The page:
Drawings and renderings after the break:
The American Institute of Architects, San Francisco chapter (AIA San Francisco) and Center for Architecture + Design present the eighth annual Architecture and the City festival, the nation’s largest architectural festival showcasing tours, films, exhibitions, lectures, family programs and more. Taking place every September 1-30, the month-long celebration offers individuals an unparalleled opportunity to engage with the local architectural community, explore the crossroads of planning and contemporary culture, and experience design in a myraid of ways throughout the city. More information about select events after the jump.
Imagine taking your Google Sketchup creation for a house and having it milled out and assembled all within 24 hours. WikiHouse, an Open Community project that puts you in the driver’s seat of design and construction has recently unleashed the opportunity for anyone to realize their own vision of architecture. (more…)
When the iconic Apple glass cube on Fifth Avenue was shroud in barriers in preparation for renovation in June, the future of the flagship Apple store was unclear. It was only revealed that Apple would be removing the glass cube and working on drainage, pavers, and bollards on the plaza, but just what changes were to be made to the cube itself remained elusive.
Apple has now revealed that the glass panels as we have known them will be replaced with larger panels to create a seamless appearance. A sign now states, “We’re simplifying the Fifth Avenue cube. By using larger, seamless pieces of glass, we’re using just 15 panes instead of 90.” There will be three panels per side of the cube, running the full length. During the day the store is faintly recognizable as a glass encasing for an underground world; at night the store glows from the inside out. With this new structural detailing, the building will likely appear even more subtle during the day and more brilliant at night.
This original design is an innovation by Bohlin Cywinski Jackson and structural engineers Eckersley O’Callahan. The glass cube and subterranean glass staircase were trademarked in 2010, associating the vision of the architecture with Apple’s own innovations.
We recently reported that according to documents released by the city of Cupertino, Foster + Partners will be the architects of the new Apple Campus in Cupertino, California. Steve Jobs shared the following, “We’ve used our experience making retail buildings all over the world now, and we know how to make the biggest pieces of glass in the world for architectural use.”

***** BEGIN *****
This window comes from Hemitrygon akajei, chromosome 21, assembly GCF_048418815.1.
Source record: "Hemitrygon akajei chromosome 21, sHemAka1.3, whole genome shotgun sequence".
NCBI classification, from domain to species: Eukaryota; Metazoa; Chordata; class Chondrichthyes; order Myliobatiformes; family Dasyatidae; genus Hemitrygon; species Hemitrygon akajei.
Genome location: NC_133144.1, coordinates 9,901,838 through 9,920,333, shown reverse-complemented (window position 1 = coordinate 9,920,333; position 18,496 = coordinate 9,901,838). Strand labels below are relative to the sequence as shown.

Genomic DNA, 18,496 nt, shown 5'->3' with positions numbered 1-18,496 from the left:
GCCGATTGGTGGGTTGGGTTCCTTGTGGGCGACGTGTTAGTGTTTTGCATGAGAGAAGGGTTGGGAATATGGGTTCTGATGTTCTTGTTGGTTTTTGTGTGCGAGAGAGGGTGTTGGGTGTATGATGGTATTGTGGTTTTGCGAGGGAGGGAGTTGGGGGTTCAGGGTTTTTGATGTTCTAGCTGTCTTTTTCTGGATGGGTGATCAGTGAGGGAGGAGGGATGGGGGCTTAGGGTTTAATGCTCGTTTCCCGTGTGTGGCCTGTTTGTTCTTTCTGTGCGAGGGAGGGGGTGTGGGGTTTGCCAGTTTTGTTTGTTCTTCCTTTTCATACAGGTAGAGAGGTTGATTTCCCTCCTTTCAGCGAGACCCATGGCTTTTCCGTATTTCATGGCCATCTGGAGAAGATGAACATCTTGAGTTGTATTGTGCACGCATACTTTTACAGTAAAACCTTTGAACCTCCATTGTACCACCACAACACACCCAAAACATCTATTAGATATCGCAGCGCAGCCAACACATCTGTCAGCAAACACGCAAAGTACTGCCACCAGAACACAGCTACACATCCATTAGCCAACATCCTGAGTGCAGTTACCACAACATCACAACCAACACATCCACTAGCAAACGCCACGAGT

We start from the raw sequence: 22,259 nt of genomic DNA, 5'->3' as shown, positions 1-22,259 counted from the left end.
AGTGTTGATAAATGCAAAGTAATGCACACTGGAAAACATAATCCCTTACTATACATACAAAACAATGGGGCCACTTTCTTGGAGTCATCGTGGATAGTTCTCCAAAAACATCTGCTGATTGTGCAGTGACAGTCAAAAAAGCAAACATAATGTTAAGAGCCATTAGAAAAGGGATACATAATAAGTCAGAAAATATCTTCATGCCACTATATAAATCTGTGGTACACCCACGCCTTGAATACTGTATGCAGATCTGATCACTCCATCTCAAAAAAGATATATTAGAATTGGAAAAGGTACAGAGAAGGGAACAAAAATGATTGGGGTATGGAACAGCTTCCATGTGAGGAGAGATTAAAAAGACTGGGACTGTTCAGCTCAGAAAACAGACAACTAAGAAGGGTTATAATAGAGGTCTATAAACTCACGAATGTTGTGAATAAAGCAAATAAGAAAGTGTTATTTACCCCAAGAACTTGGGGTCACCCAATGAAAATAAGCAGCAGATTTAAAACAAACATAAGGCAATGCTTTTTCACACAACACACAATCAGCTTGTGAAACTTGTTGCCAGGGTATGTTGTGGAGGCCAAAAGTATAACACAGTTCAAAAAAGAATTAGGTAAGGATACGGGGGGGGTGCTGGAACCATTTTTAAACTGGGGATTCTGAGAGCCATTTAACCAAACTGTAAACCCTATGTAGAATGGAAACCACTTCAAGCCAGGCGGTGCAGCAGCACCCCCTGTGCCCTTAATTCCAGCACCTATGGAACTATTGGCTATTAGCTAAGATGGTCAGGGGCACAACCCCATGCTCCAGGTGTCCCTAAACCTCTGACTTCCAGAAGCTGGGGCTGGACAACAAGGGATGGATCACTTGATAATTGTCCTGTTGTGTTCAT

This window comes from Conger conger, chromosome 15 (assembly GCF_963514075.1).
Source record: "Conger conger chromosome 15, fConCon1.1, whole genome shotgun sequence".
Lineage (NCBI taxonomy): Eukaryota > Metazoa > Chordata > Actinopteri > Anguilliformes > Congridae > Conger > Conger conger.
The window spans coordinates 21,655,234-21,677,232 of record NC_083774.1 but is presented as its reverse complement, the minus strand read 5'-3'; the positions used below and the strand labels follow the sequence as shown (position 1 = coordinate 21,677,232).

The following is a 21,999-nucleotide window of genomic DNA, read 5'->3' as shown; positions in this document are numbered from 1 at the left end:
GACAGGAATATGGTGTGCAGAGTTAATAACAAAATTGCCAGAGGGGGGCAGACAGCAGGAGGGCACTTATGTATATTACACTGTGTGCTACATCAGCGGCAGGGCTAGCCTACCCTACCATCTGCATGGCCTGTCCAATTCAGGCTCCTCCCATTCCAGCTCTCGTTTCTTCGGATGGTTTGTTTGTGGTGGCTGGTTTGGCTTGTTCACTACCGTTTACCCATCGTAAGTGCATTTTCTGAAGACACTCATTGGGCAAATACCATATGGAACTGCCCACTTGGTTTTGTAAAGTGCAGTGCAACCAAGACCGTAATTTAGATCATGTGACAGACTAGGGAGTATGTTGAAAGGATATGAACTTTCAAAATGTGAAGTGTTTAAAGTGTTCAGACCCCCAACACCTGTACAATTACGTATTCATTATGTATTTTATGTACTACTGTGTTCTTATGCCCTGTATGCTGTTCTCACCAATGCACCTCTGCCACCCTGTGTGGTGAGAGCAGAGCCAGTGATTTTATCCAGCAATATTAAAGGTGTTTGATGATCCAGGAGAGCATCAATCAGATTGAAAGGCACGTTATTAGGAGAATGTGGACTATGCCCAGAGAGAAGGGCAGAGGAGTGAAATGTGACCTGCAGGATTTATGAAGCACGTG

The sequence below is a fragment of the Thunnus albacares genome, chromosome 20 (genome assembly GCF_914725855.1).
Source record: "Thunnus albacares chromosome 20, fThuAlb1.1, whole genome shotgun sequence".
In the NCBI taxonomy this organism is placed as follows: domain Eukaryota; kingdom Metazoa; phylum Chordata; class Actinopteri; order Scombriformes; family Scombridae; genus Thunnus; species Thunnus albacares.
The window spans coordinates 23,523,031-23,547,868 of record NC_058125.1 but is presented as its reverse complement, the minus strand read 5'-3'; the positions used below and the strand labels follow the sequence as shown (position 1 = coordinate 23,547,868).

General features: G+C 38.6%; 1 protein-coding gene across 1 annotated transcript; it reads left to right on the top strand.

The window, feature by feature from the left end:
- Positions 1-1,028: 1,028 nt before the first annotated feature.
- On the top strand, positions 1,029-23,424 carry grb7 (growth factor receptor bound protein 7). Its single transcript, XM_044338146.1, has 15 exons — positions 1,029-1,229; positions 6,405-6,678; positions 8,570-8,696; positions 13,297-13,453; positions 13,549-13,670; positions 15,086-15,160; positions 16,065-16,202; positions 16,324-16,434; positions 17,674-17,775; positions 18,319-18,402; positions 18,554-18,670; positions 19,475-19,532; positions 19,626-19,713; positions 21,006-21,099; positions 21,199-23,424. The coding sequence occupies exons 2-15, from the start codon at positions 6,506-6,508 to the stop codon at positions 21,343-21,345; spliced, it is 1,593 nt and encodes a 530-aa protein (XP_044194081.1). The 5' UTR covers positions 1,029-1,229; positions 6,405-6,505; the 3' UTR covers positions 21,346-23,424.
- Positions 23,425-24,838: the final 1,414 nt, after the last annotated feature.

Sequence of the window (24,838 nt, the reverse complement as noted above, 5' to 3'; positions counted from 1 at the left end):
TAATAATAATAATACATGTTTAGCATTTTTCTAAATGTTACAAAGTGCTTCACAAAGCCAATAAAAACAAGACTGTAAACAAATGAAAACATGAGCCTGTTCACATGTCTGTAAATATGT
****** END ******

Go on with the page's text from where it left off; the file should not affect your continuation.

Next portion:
The AIA Consensus Construction Forecast predicts that spending for nonresidential and commercial construction will continue to decline before a modest recovery in 2012. The reason for the continued decline, of course, is due to the overall uneven economic recovery. The hesistency on the part of lenders to finance construction projects, the weak financial position of governments at all levels, and rising costs of key building material commodities all restrain the nonresidential and commercial construction sectors.
Overall, many sectors of the building industry are seeing a decline this year followed by a slight rebound. The nonresidential sector is projected to decline 5.6 percent this year and recover at 6.4 percent in 2012. The commercial sector will see a 6.5 percent decline this year and rebound approximately 12 percent next year. Manufacturing facilities will see a steep decline at almost 16 percent, with a rebound of 8 percent. While the stable institutional sector will see the least amount of decline at 3 percent and rebound at 4 percent.
With such a week recovery, most businesses and institutions are refraining from building new facilities. However, spending on renovations of existing facilities has remained strong. Unstable home prices, unusually severe weather conditions, rising energy costs, concern over growing debt, and the rising national unemployment rate (up from 8.8 percent in March to 9.2 percent in June) have made consumers extremely nervous. This also threatens international markets that have seen rapid growth in recent years.
For a more thorough breakdown of the AIA Consensus Construction Forecast refer to this chart by following this link: http://info.aia.org/aiarchitect/2011/charts/consensus-survey/july/july.html
A new set of tools have been developed by researchers at MIT in collaboration with China’s Tsinghua University that will evaluate the performance and energy consumption of large-scale projects. Led by Dennis Frenchman and Christopher Zegras from MIT’s School of Architecture + Planning, these new set of guidelines and tools are a proactive response to the rapid urbanization of China and its ever-increasing development and infrastructure projects. The main goal is to introduce sustainable methods of implementation and construction, and responsible energy patterns one neighborhood at a time.